The Tonawanda, N.Y., facility has a contract with Craig Cygan, a retired secret service agent who started Borders on Patrol, utilizing his three dogs across Western New York to rid open spaces of geese, seagulls, and deer. Cygan visits the golf course twice a day and will continue to do so until geese-nesting season ends in May.
About 200 to 300 geese are estimated to have set up homes on the 27-hole Deerwood Golf Course in Tonawanda, N.Y., causing hold-ups and a general mess for maintenance employees charged with picking up droppings on fairways and around the animals’ nests, the Niagara Falls-based Niagara Gazette reported.
Keith Miranto, Deerwood director, said they tried cut-out coyotes and an employees’ family dog to chase the geese away. Nothing worked. Miranto reached out to a supervisor at Sheridan Golf Course in Tonawanda, where three border collies were purchased by the town more than a decade ago to scare away the feathered fowl, the Gazette reported.
“He said, ‘that was 10 years ago and we don’t have as much as a goose feather on my golf course,’” Miranto recalled. “Doing nothing was not an option.”
Miranto found Craig Cygan, a retired Secret Service agent who returned to his Western New York roots from Washington, D.C. In 2007, on a whim, he started Borders on Patrol out of the Town of Boston, utilizing his three dogs across Western New York, to rid largely open spaces of geese, seagulls and sometimes deer, the Gazette reported.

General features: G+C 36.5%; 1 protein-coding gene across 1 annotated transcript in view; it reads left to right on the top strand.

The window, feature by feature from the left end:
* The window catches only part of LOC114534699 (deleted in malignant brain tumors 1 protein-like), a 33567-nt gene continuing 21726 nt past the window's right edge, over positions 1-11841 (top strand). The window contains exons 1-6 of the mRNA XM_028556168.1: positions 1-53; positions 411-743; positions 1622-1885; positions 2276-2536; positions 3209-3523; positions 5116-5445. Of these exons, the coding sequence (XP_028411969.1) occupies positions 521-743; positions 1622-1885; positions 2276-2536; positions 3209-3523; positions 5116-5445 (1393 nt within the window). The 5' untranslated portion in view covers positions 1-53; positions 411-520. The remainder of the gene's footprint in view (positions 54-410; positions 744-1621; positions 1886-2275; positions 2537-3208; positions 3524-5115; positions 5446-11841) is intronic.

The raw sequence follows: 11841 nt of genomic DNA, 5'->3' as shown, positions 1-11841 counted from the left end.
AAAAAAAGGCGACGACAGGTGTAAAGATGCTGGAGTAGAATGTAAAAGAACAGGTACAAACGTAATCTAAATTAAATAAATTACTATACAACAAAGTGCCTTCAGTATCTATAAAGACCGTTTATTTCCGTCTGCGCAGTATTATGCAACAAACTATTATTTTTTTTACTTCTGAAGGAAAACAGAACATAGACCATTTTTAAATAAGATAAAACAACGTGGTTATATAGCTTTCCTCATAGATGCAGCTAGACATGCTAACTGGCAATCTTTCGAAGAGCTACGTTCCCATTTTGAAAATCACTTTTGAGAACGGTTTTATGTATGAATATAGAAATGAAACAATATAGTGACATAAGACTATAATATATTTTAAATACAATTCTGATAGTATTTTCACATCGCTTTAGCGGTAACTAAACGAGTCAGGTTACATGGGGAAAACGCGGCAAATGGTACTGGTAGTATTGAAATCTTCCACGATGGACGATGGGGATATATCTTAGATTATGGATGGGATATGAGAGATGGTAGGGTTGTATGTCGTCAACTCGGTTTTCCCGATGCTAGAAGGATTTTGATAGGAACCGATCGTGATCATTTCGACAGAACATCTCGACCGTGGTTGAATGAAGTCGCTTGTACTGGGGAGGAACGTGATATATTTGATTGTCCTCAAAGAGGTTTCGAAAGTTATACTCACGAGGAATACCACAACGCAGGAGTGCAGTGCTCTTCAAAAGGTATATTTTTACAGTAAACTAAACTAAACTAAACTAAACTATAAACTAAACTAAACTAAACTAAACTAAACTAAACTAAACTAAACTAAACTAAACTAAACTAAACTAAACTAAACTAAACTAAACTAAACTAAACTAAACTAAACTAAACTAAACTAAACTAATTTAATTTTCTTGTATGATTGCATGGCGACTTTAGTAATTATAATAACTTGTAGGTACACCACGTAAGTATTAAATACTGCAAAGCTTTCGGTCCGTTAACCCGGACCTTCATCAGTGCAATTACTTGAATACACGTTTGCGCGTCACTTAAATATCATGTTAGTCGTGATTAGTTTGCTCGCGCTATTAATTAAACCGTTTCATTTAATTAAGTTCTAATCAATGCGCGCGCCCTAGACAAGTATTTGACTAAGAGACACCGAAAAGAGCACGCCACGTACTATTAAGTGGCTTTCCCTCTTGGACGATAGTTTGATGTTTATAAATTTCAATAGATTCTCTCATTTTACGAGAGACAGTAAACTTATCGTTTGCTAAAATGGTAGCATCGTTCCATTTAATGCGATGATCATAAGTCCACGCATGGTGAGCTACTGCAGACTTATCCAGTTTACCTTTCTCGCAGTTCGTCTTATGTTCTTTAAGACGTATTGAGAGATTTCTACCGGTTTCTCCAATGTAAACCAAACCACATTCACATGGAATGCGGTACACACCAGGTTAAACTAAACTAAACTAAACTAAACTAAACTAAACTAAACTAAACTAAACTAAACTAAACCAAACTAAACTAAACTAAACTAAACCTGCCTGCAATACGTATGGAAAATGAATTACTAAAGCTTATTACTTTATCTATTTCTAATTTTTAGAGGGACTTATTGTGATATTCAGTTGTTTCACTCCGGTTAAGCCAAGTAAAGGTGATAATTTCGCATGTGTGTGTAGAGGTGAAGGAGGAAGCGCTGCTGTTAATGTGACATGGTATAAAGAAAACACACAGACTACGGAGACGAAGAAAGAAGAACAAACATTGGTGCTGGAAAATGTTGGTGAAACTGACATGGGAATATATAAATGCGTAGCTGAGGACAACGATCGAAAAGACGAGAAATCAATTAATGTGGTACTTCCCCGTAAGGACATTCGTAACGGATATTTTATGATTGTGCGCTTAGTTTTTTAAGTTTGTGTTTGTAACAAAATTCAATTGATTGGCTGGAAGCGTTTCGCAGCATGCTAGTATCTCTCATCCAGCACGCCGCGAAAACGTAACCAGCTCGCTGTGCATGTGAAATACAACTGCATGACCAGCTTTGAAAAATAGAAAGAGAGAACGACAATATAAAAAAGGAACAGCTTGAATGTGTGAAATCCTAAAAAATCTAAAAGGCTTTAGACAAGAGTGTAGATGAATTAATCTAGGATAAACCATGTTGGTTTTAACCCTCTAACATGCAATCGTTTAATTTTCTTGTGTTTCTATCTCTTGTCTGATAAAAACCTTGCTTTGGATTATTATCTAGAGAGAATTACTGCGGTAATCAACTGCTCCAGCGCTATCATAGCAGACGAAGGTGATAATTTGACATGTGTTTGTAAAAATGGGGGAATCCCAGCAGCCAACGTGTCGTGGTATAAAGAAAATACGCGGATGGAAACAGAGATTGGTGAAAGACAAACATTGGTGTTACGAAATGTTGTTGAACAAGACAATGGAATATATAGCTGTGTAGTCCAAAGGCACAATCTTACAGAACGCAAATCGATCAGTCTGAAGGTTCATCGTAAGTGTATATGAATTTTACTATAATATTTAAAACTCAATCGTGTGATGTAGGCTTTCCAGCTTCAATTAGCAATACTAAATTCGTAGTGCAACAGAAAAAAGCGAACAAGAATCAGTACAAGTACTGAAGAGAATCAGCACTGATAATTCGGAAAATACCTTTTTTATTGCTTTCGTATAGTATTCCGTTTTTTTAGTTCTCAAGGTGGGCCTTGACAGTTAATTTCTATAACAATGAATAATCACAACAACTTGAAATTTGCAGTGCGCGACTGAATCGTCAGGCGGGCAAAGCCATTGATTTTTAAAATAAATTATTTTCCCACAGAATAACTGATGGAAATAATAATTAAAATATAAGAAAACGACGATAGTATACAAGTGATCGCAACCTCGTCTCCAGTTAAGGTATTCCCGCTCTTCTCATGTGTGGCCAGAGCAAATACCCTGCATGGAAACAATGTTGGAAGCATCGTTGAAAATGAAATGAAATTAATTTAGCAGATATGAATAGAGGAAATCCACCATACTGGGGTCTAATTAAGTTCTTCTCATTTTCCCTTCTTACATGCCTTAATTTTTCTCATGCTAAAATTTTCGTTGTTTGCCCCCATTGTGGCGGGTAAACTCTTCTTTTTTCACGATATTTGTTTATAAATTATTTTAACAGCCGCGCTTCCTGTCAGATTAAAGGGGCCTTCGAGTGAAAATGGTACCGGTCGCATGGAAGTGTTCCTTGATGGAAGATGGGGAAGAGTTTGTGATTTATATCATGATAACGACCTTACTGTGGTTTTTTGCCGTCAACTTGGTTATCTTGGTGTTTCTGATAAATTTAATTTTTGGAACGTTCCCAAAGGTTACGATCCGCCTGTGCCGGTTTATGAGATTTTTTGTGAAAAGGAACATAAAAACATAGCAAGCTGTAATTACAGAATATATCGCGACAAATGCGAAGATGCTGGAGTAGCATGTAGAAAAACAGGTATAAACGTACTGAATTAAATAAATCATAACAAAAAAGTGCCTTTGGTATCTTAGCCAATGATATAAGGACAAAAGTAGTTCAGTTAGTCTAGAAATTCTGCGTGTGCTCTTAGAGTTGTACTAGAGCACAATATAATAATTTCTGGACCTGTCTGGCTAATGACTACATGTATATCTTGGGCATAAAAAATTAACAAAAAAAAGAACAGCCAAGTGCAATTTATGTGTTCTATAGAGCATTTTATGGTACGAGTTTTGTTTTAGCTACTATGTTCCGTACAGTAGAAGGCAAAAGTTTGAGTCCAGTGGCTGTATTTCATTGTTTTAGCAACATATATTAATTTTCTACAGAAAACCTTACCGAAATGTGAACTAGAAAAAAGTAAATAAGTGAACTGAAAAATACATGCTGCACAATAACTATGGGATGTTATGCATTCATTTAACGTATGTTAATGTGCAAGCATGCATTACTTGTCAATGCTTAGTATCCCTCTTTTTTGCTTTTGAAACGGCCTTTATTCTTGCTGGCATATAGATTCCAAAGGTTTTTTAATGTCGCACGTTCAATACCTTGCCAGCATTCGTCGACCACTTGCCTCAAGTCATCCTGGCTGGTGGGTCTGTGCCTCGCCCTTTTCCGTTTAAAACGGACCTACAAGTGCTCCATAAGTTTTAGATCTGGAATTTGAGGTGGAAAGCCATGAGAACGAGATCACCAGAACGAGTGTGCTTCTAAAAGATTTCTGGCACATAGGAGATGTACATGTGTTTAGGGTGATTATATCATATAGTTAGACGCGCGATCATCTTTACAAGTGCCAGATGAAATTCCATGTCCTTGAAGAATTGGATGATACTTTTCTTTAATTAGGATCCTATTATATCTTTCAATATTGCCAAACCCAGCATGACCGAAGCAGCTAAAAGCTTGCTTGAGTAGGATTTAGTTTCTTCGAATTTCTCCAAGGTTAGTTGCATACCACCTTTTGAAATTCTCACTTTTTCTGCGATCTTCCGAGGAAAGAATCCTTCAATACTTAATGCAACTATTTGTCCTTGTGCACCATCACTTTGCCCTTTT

Cygan has now visited Deerwood twice a day for the last several weeks and will continue to do so until the geese-nesting season ends in May, the Gazette reported.
Cygan said he’s heard the grievances from golf course supervisors, college administrators and corporate property managers, who have tried coating goose eggs in oil, installing laser lights and other tactics in attempts to discourage nesting and send the birds packing. And while those techniques work for a while, if at all, Cygan said border collies’ natural instinct to corral the geese causes them to move on to greener pastures, the Gazette reported.
“I’ve seen everything,” Cygan said. “The problem is the geese get used to these methods and eventually return. If they realize they’re being stalked they get scared and move on.
“Once they learn a task they never forget it,” he said, adding that his year-round job covers 20 different contracts mostly in Erie County.
Miranto is hopeful the new venture will dissuade the geese from nesting on the course, which draws about $1 million in revenue each year along with 59,000 rounds of golf. City officials are pushing to open the course by early April, the Gazette reported.
“We’re in competition with a lot of other golf courses,” Miranto said. “And we’re trying to encourage people to play their golf here.”